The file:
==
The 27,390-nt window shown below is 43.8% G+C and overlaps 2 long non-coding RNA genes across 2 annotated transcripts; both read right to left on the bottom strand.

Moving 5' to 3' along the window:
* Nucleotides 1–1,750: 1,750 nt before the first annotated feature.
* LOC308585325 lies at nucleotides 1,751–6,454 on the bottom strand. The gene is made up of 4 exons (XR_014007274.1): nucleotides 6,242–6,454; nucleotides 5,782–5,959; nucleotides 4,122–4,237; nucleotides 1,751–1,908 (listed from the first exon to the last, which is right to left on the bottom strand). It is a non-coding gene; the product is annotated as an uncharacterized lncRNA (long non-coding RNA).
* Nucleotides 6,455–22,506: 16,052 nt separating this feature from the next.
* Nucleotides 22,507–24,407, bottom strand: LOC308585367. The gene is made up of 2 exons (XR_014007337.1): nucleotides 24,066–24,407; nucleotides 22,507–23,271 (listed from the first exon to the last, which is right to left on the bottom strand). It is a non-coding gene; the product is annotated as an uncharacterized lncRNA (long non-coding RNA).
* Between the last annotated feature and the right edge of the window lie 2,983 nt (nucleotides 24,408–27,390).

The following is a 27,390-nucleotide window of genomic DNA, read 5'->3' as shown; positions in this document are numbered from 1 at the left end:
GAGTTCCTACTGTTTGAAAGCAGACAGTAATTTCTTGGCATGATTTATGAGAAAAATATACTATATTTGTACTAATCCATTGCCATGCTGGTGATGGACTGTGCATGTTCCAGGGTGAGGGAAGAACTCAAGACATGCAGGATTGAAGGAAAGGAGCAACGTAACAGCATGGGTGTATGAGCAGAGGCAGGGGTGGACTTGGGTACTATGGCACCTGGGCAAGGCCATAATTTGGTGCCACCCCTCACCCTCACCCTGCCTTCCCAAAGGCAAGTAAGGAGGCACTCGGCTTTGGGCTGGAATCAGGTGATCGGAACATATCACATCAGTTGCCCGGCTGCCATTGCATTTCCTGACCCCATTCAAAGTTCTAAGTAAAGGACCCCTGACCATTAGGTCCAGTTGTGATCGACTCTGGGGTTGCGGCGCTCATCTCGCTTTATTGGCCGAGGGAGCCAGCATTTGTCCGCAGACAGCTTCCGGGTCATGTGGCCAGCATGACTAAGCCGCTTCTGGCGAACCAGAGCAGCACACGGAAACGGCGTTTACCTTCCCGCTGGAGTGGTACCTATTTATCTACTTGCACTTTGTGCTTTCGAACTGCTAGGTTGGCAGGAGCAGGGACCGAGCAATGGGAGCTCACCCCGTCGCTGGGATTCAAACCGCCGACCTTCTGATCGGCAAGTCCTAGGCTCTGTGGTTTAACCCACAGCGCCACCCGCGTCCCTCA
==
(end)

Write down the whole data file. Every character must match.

The 27,390-nt window shown below is 43.8% G+C and overlaps 2 long non-coding RNA genes across 2 annotated transcripts; both read right to left on the bottom strand.

Moving 5' to 3' along the window:
* Nucleotides 1–1,750: 1,750 nt before the first annotated feature.
* LOC308585325 lies at nucleotides 1,751–6,454 on the bottom strand. The gene is made up of 4 exons (XR_014007274.1): nucleotides 6,242–6,454; nucleotides 5,782–5,959; nucleotides 4,122–4,237; nucleotides 1,751–1,908 (listed from the first exon to the last, which is right to left on the bottom strand). It is a non-coding gene; the product is annotated as an uncharacterized lncRNA (long non-coding RNA).
* Nucleotides 6,455–22,506: 16,052 nt separating this feature from the next.
* Nucleotides 22,507–24,407, bottom strand: LOC308585367. The gene is made up of 2 exons (XR_014007337.1): nucleotides 24,066–24,407; nucleotides 22,507–23,271 (listed from the first exon to the last, which is right to left on the bottom strand). It is a non-coding gene; the product is annotated as an uncharacterized lncRNA (long non-coding RNA).
* Between the last annotated feature and the right edge of the window lie 2,983 nt (nucleotides 24,408–27,390).

The following is a 27,390-nucleotide window of genomic DNA, read 5'->3' as shown; positions in this document are numbered from 1 at the left end:
GAGTTCCTACTGTTTGAAAGCAGACAGTAATTTCTTGGCATGATTTATGAGAAAAATATACTATATTTGTACTAATCCATTGCCATGCTGGTGATGGACTGTGCATGTTCCAGGGTGAGGGAAGAACTCAAGACATGCAGGATTGAAGGAAAGGAGCAACGTAACAGCATGGGTGTATGAGCAGAGGCAGGGGTGGACTTGGGTACTATGGCACCTGGGCAAGGCCATAATTTGGTGCCACCCCTCACCCTCACCCTGCCTTCCCAAAGGCAAGTAAGGAGGCACTCGGCTTTGGGCTGGAATCAGGTGATCGGAACATATCACATCAGTTGCCCGGCTGCCATTGCATTTCCTGACCCCATTCAAAGTTCTAAGTAAAGGACCCCTGACCATTAGGTCCAGTTGTGATCGACTCTGGGGTTGCGGCGCTCATCTCGCTTTATTGGCCGAGGGAGCCAGCATTTGTCCGCAGACAGCTTCCGGGTCATGTGGCCAGCATGACTAAGCCGCTTCTGGCGAACCAGAGCAGCACACGGAAACGGCGTTTACCTTCCCGCTGGAGTGGTACCTATTTATCTACTTGCACTTTGTGCTTTCGAACTGCTAGGTTGGCAGGAGCAGGGACCGAGCAATGGGAGCTCACCCCGTCGCTGGGATTCAAACCGCCGACCTTCTGATCGGCAAGTCCTAGGCTCTGTGGTTTAACCCACAGCGCCACCCGCGTCCCTCA